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  • Lily Dittschlag & Dennis Dittschlag

BEING FLEXIBLE DURING CONSTRUCTION WITHOUT COMPROMISING



Recently, we have had some serious decisions to make among ourselves and with our builder on how to proceed with our home build. A conversation leading to a hard decision can actually feel quite uncomfortable and the decision making process is not straight forward. Arguments and interests need to be voiced and understood to gain the full perspective.


What we learned is that there is a difference between being flexible and compromising.

Any project, especially one of this financial magnitude for us and overall technical and logistical complexity, comes with changes throughout the implementation. No plan is ever perfect!


However, any change requires a decision being taken and you will need to find a happy medium between what you think is still in the best overall interest for you and what is taking you too far away from your ultimate goals and vision. We are only at the very beginning of the construction process and while there have been multiple iterations of plans and contract updates, we are aware that there will be a lot more decisions to be made in our near future...


Let's talk about how we can best go about taking those difficult decisions and managing the conversations respectively.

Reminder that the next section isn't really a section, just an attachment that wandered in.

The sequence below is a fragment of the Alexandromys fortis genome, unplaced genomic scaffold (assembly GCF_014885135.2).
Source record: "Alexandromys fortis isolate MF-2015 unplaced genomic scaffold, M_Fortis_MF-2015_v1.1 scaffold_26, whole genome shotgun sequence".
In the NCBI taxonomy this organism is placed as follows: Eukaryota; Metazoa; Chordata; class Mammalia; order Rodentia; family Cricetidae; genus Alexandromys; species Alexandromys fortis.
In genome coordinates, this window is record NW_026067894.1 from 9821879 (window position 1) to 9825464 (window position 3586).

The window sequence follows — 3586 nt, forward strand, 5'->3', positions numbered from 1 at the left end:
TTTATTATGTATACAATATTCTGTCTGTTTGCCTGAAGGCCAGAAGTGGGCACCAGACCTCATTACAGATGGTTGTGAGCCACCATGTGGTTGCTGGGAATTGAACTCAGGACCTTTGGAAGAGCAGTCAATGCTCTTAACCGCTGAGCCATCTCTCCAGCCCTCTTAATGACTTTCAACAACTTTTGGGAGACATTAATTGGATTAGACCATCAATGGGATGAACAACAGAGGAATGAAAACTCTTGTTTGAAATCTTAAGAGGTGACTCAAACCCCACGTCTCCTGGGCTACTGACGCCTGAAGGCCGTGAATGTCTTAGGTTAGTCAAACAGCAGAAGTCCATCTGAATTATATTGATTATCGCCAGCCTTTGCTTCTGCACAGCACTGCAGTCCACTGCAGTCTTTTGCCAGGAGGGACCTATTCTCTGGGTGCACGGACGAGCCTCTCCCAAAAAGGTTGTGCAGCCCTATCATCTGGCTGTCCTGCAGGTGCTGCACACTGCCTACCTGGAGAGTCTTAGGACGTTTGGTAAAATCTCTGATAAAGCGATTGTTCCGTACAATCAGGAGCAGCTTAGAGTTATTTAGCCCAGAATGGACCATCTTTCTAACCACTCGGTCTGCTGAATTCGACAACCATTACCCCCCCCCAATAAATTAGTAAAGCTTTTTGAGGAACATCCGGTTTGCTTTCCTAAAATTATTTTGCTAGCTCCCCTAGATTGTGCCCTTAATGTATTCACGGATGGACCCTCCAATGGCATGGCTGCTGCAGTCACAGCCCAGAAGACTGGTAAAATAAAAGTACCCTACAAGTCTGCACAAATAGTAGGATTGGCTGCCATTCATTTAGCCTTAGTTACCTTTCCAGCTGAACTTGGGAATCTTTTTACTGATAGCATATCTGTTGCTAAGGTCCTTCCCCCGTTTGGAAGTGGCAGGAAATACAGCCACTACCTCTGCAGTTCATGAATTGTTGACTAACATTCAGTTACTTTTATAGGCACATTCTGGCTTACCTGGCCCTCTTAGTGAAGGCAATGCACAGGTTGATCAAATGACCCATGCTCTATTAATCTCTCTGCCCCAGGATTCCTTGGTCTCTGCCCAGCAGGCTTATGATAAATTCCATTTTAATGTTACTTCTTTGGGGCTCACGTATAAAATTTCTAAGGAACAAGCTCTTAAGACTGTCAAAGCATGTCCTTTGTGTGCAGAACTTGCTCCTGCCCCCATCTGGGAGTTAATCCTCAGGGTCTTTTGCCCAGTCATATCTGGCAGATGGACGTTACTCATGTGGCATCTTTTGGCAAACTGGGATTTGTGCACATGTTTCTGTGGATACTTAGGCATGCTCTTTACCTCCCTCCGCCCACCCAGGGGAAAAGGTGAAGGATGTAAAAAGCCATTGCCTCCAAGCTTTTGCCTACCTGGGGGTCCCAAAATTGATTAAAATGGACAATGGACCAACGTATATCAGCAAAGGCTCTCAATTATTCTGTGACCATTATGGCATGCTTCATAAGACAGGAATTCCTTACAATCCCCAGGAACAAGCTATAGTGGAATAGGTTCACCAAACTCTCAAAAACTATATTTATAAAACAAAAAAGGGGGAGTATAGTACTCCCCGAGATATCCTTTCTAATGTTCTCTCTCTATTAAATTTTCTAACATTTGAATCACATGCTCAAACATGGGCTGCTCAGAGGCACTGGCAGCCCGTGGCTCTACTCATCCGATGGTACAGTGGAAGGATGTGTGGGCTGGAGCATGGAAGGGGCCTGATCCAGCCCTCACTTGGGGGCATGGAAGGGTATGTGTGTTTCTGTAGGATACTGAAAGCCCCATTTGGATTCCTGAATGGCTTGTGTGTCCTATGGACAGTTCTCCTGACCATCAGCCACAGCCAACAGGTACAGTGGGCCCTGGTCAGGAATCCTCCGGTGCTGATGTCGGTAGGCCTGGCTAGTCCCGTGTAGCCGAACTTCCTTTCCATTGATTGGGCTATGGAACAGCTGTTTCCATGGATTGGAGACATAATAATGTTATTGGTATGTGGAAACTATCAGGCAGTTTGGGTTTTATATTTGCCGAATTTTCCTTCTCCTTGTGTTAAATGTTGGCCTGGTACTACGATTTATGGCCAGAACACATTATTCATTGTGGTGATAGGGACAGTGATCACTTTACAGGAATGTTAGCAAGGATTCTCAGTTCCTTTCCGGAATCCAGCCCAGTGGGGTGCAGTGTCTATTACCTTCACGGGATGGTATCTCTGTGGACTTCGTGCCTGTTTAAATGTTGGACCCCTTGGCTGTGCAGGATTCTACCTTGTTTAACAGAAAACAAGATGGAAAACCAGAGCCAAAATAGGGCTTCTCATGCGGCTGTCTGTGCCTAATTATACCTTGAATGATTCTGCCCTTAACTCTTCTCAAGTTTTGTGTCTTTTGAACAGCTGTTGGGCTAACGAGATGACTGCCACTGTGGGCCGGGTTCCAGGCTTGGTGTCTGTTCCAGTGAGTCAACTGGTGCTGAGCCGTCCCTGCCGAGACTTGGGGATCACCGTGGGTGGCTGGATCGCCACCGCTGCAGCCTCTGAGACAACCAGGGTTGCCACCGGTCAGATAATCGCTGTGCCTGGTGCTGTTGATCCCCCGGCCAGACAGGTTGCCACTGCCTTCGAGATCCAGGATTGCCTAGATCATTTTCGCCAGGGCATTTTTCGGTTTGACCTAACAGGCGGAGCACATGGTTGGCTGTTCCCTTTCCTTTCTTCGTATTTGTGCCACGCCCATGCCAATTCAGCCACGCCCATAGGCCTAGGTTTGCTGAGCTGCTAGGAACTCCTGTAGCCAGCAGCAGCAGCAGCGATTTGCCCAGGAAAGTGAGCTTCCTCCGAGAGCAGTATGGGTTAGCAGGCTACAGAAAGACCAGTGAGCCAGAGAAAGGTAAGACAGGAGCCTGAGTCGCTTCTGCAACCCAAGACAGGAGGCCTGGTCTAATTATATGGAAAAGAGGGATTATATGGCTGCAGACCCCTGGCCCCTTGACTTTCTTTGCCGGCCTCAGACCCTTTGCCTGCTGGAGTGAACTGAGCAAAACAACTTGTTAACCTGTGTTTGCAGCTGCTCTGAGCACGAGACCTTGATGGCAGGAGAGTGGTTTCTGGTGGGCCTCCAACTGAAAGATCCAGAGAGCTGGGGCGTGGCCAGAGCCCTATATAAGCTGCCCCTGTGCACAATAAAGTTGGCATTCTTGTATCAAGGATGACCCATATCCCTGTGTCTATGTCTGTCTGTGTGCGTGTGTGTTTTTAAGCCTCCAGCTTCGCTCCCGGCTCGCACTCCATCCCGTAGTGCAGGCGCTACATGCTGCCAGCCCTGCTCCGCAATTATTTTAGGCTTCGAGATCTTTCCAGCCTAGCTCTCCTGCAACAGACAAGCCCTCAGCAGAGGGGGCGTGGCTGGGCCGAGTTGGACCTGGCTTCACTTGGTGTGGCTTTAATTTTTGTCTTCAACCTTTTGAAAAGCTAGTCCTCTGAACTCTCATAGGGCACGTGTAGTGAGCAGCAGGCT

True North



To keep perspective throughout the project, you need a guiding point that you can follow under all circumstances, your ultimate destination --- True North!


What do we mean by this? Essentially, you have a vision in mind of what the end goal looks like --- in this case your future house. You will have mandatory requirements on your wish list that hopefully you have identified early on. This defines the ultimate goal. And whatever happens with discussions, proposals and changes, you would want to make sure you hit those requirements as closely as possible. True North, here we come!


The Compromising Approach


A compromise means you are settling an argument. And whenever you settle, you probably don't quite get what you were hoping for. This results in you diverting from the True North, giving in to suggestions that take you away from your main requirements. Over the term of the home design and construction project, you want to avoid this situation as much as possible. The obvious risk here is that you won't be in love with the final product when it's all said and done. And who wants to live in a house that is not fully satisfactory after having spent a fortune on a custom home build?


One of the key benefits we have highlighted as part of building your dream home is prioritizing your needs and not having to compromise as you would when buying an older home...


Let's be careful because naturally we want to keep people happy!

So when your contractor is complaining that something cannot be done and is suggesting an alternative, it is only normal to feel the urge to give in. Often times, we as humans want to avoid conflict and just make sure things keep going the way they are. We all want people to just get along. You need to remember that it is your money on the line and ultimately you need to be happy living in the house. After all, this is your forever home and you're here to stay. Your contractor on the other hand will move on to another project shortly after.


The Flexible Approach



Being flexible is slightly different from compromising because it implies being adaptable. And you want to be adaptable because not everything will go according to plan. So when the contractor comes up to you again, your reaction should be different.